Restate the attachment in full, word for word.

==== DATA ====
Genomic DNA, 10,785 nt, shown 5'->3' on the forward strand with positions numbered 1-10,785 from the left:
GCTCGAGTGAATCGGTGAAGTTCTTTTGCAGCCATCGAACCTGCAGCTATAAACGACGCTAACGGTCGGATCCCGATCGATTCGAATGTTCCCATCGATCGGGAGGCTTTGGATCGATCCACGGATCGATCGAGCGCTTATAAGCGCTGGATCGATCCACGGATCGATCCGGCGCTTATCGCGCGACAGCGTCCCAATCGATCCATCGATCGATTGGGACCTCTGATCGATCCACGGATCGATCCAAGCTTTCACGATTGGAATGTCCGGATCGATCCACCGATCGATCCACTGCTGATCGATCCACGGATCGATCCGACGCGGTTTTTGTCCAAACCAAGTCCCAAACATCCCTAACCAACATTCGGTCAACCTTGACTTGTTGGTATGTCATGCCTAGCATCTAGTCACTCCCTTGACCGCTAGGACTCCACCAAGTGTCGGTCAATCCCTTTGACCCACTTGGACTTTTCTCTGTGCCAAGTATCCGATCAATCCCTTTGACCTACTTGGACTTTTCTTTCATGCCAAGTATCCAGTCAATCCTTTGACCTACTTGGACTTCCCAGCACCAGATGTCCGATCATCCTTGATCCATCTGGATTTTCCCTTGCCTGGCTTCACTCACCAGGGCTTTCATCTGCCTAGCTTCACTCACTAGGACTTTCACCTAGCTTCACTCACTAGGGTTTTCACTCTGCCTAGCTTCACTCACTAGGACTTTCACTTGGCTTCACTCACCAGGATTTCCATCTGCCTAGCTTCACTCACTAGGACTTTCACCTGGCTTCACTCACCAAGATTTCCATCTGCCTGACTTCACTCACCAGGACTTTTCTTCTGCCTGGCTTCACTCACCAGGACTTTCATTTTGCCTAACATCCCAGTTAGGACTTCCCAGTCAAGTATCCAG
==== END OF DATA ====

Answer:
Genomic DNA, 10,785 nt, shown 5'->3' on the forward strand with positions numbered 1-10,785 from the left:
GCTCGAGTGAATCGGTGAAGTTCTTTTGCAGCCATCGAACCTGCAGCTATAAACGACGCTAACGGTCGGATCCCGATCGATTCGAATGTTCCCATCGATCGGGAGGCTTTGGATCGATCCACGGATCGATCGAGCGCTTATAAGCGCTGGATCGATCCACGGATCGATCCGGCGCTTATCGCGCGACAGCGTCCCAATCGATCCATCGATCGATTGGGACCTCTGATCGATCCACGGATCGATCCAAGCTTTCACGATTGGAATGTCCGGATCGATCCACCGATCGATCCACTGCTGATCGATCCACGGATCGATCCGACGCGGTTTTTGTCCAAACCAAGTCCCAAACATCCCTAACCAACATTCGGTCAACCTTGACTTGTTGGTATGTCATGCCTAGCATCTAGTCACTCCCTTGACCGCTAGGACTCCACCAAGTGTCGGTCAATCCCTTTGACCCACTTGGACTTTTCTCTGTGCCAAGTATCCGATCAATCCCTTTGACCTACTTGGACTTTTCTTTCATGCCAAGTATCCAGTCAATCCTTTGACCTACTTGGACTTCCCAGCACCAGATGTCCGATCATCCTTGATCCATCTGGATTTTCCCTTGCCTGGCTTCACTCACCAGGGCTTTCATCTGCCTAGCTTCACTCACTAGGACTTTCACCTAGCTTCACTCACTAGGGTTTTCACTCTGCCTAGCTTCACTCACTAGGACTTTCACTTGGCTTCACTCACCAGGATTTCCATCTGCCTAGCTTCACTCACTAGGACTTTCACCTGGCTTCACTCACCAAGATTTCCATCTGCCTGACTTCACTCACCAGGACTTTTCTTCTGCCTGGCTTCACTCACCAGGACTTTCATTTTGCCTAACATCCCAGTTAGGACTTCCCAGTCAAGTATCCAG